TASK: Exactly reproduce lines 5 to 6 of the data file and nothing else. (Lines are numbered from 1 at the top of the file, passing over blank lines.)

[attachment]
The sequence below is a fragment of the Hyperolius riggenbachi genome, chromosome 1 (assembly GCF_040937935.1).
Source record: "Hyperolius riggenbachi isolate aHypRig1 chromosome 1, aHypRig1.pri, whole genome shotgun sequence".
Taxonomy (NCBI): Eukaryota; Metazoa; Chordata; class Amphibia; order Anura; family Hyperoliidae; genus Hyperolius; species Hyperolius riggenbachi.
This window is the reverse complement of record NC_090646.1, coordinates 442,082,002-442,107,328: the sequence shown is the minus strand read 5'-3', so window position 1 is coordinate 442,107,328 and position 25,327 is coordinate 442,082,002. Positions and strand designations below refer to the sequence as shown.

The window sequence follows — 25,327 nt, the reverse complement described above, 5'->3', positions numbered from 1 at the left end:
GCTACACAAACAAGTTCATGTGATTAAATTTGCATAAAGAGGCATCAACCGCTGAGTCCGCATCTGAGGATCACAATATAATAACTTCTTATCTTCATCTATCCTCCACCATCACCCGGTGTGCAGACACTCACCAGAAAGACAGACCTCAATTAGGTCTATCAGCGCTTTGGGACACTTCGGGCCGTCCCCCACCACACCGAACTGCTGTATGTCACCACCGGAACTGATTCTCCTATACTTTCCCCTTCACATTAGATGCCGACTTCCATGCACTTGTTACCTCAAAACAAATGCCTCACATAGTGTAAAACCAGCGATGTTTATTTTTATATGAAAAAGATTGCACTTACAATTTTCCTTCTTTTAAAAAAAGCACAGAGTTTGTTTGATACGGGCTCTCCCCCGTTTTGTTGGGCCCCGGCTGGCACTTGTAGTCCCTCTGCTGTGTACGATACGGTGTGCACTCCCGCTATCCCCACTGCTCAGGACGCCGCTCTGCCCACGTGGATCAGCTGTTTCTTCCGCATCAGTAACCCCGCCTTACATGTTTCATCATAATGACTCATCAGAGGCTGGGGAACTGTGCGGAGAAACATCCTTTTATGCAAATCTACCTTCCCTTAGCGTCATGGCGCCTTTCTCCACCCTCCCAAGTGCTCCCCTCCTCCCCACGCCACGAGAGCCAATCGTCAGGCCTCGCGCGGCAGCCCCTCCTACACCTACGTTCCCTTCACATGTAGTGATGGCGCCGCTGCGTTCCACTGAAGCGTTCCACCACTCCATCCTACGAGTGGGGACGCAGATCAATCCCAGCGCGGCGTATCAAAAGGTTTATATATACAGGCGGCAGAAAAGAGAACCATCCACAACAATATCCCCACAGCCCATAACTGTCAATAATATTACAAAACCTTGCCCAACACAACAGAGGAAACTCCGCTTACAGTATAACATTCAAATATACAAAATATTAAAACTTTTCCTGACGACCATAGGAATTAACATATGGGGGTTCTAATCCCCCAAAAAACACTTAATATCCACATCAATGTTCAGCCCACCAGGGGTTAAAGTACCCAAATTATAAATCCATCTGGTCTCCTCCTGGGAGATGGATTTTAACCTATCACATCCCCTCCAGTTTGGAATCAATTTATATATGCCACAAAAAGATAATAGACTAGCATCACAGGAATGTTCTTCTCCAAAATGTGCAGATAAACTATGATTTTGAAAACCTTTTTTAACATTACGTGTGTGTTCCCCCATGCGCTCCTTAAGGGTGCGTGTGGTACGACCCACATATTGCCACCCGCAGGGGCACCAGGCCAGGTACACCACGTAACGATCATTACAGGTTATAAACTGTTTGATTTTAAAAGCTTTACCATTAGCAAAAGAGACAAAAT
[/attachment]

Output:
The window sequence follows — 25,327 nt, the reverse complement described above, 5'->3', positions numbered from 1 at the left end:
GCTACACAAACAAGTTCATGTGATTAAATTTGCATAAAGAGGCATCAACCGCTGAGTCCGCATCTGAGGATCACAATATAATAACTTCTTATCTTCATCTATCCTCCACCATCACCCGGTGTGCAGACACTCACCAGAAAGACAGACCTCAATTAGGTCTATCAGCGCTTTGGGACACTTCGGGCCGTCCCCCACCACACCGAACTGCTGTATGTCACCACCGGAACTGATTCTCCTATACTTTCCCCTTCACATTAGATGCCGACTTCCATGCACTTGTTACCTCAAAACAAATGCCTCACATAGTGTAAAACCAGCGATGTTTATTTTTATATGAAAAAGATTGCACTTACAATTTTCCTTCTTTTAAAAAAAGCACAGAGTTTGTTTGATACGGGCTCTCCCCCGTTTTGTTGGGCCCCGGCTGGCACTTGTAGTCCCTCTGCTGTGTACGATACGGTGTGCACTCCCGCTATCCCCACTGCTCAGGACGCCGCTCTGCCCACGTGGATCAGCTGTTTCTTCCGCATCAGTAACCCCGCCTTACATGTTTCATCATAATGACTCATCAGAGGCTGGGGAACTGTGCGGAGAAACATCCTTTTATGCAAATCTACCTTCCCTTAGCGTCATGGCGCCTTTCTCCACCCTCCCAAGTGCTCCCCTCCTCCCCACGCCACGAGAGCCAATCGTCAGGCCTCGCGCGGCAGCCCCTCCTACACCTACGTTCCCTTCACATGTAGTGATGGCGCCGCTGCGTTCCACTGAAGCGTTCCACCACTCCATCCTACGAGTGGGGACGCAGATCAATCCCAGCGCGGCGTATCAAAAGGTTTATATATACAGGCGGCAGAAAAGAGAACCATCCACAACAATATCCCCACAGCCCATAACTGTCAATAATATTACAAAACCTTGCCCAACACAACAGAGGAAACTCCGCTTACAGTATAACATTCAAATATACAAAATATTAAAACTTTTCCTGACGACCATAGGAATTAACATATGGGGGTTCTAATCCCCCAAAAAACACTTAATATCCACATCAATGTTCAGCCCACCAGGGGTTAAAGTACCCAAATTATAAATCCATCTGGTCTCCTCCTGGGAGATGGATTTTAACCTATCACATCCCCTCCAGTTTGGAATCAATTTATATATGCCACAAAAAGATAATAGACTAGCATCACAGGAATGTTCTTCTCCAAAATGTGCAGATAAACTATGATTTTGAAAACCTTTTTTAACATTACGTGTGTGTTCCCCCATGCGCTCCTTAAGGGTGCGTGTGGTACGACCCACATATTGCCACCCGCAGGGGCACCAGGCCAGGTACACCACGTAACGATCATTACAGGTTATAAACTGTTTGATTTTAAAAGCTTTACCATTAGCAAAAGAGACAAAAT